Polycrystalline silicon thin films processed with silicon ion implantation and subsequent solid-phase crystallization: Theory, experiments, and thin-film transistor applications

Noriyoshi Yamauchi, Rafael Reif

Research output: Contribution to journalArticlepeer-review

137 Citations (Scopus)

Abstract

A review is presented of the self-implantation method which has been developed to achieve high-quality polycrystalline silicon thin films on insulators with enhanced grain sizes and its applications to thin-film transistors (TFTs). In this method, silicon ions are implanted into an as-deposited polycrystalline silicon thin film to amorphize most of the film structure. Depending on ion implantation conditions, some seeds with 〈110〉 orientation remain in the film structure due to channeling. The film is then thermally annealed at relatively low temperatures, typically in the range of 550-700°C. With optimized process conditions, average grain sizes of 1 μm or greater can be obtained. First, an overview is given of the thin-film transistor technology which has been the greatest motivation for the research and development of the self-implantation method. Then the mechanism of selective amorphization by the silicon self-implantation and the crystallization by thermal annealing is discussed. An analytical model and experimental results are described. Polycrystalline silicon TFTs fabricated using the self-implanted polycrystalline silicon thin-films are then reviewed. The high-quality polycrystalline silicon thin films processed with the self-implantation method results in excellent TFT characteristics for both n- and p-channel devices thereby allowing complementary metal-oxide-semiconductor integrated circuits. High mobilities of around 150 cm2/V s for n-channel TFTs and around 50 cm2/V s for p-channel TFTs as well as on-to-off current ratios of 1×108 have been achieved. Fabrication and characterization of polycrystalline silicon TFTs with channel dimensions comparable to or smaller than the grain size of polycrystalline silicon films are also described to present a case study to discuss the self-implantation process and associated technologies. Finally, new approaches that extend the self-implantation method to control grain-boundary locations are discussed. If grain-boundary locations can indeed be controlled, the self-implantation method will become even more valuable in developing future high-performance TFT integrated circuits.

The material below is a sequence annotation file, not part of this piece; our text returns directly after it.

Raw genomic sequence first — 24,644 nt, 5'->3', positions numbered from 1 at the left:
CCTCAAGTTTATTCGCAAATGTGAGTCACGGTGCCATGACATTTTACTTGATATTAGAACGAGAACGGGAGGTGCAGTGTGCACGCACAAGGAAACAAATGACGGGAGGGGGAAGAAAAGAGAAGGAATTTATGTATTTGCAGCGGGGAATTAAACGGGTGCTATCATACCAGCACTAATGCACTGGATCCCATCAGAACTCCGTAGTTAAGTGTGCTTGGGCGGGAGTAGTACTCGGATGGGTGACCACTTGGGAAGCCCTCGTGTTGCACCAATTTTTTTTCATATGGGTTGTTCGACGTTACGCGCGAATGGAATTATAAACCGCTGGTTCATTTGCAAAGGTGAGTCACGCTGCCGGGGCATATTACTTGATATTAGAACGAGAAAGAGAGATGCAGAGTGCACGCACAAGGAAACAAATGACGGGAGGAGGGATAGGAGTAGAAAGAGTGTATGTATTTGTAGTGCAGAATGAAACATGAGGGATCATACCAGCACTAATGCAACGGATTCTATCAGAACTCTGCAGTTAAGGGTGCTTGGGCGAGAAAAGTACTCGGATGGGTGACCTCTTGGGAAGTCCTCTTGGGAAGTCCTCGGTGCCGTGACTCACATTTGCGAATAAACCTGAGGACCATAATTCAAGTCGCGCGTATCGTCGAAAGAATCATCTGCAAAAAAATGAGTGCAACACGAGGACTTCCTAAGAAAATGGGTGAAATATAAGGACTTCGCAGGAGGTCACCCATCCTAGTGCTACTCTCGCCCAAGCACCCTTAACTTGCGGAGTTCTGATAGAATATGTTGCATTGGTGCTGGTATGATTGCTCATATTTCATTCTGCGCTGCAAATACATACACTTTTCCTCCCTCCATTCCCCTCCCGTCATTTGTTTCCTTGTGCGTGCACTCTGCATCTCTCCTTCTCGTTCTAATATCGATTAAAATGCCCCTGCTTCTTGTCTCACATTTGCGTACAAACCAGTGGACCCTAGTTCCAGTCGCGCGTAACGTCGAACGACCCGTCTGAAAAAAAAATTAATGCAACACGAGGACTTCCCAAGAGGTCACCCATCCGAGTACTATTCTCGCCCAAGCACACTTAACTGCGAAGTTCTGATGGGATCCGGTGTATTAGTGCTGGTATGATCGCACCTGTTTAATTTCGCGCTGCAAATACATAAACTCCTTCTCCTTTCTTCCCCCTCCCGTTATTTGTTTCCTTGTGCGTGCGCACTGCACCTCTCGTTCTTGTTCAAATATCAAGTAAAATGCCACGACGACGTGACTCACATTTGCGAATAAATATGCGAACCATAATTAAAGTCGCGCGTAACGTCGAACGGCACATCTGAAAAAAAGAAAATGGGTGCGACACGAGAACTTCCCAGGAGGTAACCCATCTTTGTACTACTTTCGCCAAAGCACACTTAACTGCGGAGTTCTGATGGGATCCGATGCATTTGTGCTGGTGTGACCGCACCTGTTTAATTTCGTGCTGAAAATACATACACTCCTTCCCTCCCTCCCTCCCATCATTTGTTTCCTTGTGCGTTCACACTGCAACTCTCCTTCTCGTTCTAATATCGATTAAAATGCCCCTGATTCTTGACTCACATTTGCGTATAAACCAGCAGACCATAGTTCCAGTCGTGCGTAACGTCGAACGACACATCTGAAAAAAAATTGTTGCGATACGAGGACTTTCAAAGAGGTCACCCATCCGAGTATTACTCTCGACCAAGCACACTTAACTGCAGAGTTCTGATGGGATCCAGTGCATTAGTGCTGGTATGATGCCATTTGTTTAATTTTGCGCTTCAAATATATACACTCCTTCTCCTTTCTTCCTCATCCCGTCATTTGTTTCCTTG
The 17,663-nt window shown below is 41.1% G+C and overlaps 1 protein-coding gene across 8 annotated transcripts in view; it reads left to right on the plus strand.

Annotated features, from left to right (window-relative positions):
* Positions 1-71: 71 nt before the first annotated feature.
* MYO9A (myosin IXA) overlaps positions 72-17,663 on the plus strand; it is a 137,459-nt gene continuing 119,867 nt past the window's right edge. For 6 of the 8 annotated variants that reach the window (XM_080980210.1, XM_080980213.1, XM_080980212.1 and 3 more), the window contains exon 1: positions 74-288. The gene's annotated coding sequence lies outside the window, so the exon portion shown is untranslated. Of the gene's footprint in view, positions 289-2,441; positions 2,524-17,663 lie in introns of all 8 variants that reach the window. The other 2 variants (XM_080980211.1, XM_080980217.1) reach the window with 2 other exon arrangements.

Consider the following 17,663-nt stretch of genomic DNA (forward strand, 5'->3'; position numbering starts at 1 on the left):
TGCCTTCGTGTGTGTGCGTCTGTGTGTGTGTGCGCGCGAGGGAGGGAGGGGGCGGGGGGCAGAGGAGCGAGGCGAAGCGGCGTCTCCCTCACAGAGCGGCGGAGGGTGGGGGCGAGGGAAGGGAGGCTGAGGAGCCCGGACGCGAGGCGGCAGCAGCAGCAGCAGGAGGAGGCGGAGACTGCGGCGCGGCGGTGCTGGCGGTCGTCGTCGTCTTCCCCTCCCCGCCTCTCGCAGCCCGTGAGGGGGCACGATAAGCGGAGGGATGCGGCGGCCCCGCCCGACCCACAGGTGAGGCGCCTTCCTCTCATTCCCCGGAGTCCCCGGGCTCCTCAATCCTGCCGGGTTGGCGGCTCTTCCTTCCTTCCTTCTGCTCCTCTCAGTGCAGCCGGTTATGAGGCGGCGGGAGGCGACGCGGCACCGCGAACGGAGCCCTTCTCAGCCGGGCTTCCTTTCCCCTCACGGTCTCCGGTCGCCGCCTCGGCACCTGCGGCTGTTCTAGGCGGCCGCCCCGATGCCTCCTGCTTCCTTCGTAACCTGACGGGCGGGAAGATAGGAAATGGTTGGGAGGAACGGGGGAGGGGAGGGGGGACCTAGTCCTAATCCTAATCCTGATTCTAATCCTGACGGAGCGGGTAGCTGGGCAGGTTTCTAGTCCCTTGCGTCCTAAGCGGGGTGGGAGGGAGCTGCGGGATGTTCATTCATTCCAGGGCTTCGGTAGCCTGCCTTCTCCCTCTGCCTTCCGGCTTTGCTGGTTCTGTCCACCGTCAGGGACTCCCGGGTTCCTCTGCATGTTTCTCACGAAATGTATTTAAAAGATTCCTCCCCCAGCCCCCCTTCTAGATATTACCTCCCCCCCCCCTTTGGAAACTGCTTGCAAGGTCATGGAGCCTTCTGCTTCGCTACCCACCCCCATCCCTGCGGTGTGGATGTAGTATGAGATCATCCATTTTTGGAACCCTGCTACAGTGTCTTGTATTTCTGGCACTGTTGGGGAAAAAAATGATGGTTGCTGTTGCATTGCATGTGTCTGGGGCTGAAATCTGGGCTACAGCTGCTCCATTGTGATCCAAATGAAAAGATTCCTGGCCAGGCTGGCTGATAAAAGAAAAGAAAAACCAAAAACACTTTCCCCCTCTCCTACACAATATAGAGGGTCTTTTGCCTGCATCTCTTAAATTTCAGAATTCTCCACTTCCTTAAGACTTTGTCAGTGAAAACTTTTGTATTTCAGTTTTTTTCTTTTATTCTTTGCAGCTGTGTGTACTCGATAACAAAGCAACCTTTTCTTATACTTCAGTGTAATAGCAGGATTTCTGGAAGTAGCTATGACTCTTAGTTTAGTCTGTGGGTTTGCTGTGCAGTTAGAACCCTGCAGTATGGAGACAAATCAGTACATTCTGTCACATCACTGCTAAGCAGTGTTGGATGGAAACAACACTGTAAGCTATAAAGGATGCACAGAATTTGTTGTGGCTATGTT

Original languageEnglish
Pages (from-to)3235-3257
Number of pages23
JournalJournal of Applied Physics
Volume75
Issue number7
DOIs
Publication statusPublished - 1994 Dec 1
Externally publishedYes

ASJC Scopus subject areas

  • Physics and Astronomy(all)

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